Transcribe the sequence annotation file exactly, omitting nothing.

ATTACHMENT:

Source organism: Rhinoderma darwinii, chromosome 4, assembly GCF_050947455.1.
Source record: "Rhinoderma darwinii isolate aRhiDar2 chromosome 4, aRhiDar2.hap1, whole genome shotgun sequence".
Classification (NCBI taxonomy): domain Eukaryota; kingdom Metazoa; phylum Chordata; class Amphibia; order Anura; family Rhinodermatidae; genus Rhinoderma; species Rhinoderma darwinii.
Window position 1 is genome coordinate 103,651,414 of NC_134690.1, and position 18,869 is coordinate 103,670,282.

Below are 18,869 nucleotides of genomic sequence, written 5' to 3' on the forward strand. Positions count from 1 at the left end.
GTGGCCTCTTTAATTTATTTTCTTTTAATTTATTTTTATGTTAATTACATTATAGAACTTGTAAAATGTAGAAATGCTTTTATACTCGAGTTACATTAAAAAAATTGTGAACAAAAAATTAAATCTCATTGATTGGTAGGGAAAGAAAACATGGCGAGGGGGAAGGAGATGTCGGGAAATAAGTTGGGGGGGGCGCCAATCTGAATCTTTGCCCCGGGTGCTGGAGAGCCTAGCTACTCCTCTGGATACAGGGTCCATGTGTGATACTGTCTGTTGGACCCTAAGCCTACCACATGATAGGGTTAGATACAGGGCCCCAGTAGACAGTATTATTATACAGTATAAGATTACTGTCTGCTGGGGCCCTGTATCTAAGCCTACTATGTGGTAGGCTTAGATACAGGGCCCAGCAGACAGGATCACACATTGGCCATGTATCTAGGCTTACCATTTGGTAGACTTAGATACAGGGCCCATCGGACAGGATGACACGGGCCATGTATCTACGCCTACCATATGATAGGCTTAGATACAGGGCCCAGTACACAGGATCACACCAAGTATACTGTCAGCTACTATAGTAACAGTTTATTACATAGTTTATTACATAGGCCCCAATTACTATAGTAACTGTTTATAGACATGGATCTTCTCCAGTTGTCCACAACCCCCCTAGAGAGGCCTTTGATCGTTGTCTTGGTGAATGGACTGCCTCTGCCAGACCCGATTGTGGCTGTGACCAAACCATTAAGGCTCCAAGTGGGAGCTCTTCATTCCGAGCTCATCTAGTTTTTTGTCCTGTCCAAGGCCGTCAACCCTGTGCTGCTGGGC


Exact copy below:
Source organism: Rhinoderma darwinii, chromosome 4, assembly GCF_050947455.1.
Source record: "Rhinoderma darwinii isolate aRhiDar2 chromosome 4, aRhiDar2.hap1, whole genome shotgun sequence".
Classification (NCBI taxonomy): domain Eukaryota; kingdom Metazoa; phylum Chordata; class Amphibia; order Anura; family Rhinodermatidae; genus Rhinoderma; species Rhinoderma darwinii.
Window position 1 is genome coordinate 103,651,414 of NC_134690.1, and position 18,869 is coordinate 103,670,282.

Below are 18,869 nucleotides of genomic sequence, written 5' to 3' on the forward strand. Positions count from 1 at the left end.
GTGGCCTCTTTAATTTATTTTCTTTTAATTTATTTTTATGTTAATTACATTATAGAACTTGTAAAATGTAGAAATGCTTTTATACTCGAGTTACATTAAAAAAATTGTGAACAAAAAATTAAATCTCATTGATTGGTAGGGAAAGAAAACATGGCGAGGGGGAAGGAGATGTCGGGAAATAAGTTGGGGGGGGCGCCAATCTGAATCTTTGCCCCGGGTGCTGGAGAGCCTAGCTACTCCTCTGGATACAGGGTCCATGTGTGATACTGTCTGTTGGACCCTAAGCCTACCACATGATAGGGTTAGATACAGGGCCCCAGTAGACAGTATTATTATACAGTATAAGATTACTGTCTGCTGGGGCCCTGTATCTAAGCCTACTATGTGGTAGGCTTAGATACAGGGCCCAGCAGACAGGATCACACATTGGCCATGTATCTAGGCTTACCATTTGGTAGACTTAGATACAGGGCCCATCGGACAGGATGACACGGGCCATGTATCTACGCCTACCATATGATAGGCTTAGATACAGGGCCCAGTACACAGGATCACACCAAGTATACTGTCAGCTACTATAGTAACAGTTTATTACATAGTTTATTACATAGGCCCCAATTACTATAGTAACTGTTTATAGACATGGATCTTCTCCAGTTGTCCACAACCCCCCTAGAGAGGCCTTTGATCGTTGTCTTGGTGAATGGACTGCCTCTGCCAGACCCGATTGTGGCTGTGACCAAACCATTAAGGCTCCAAGTGGGAGCTCTTCATTCCGAGCTCATCTAGTTTTTTGTCCTGTCCAAGGCCGTCAACCCTGTGCTGCTGGGC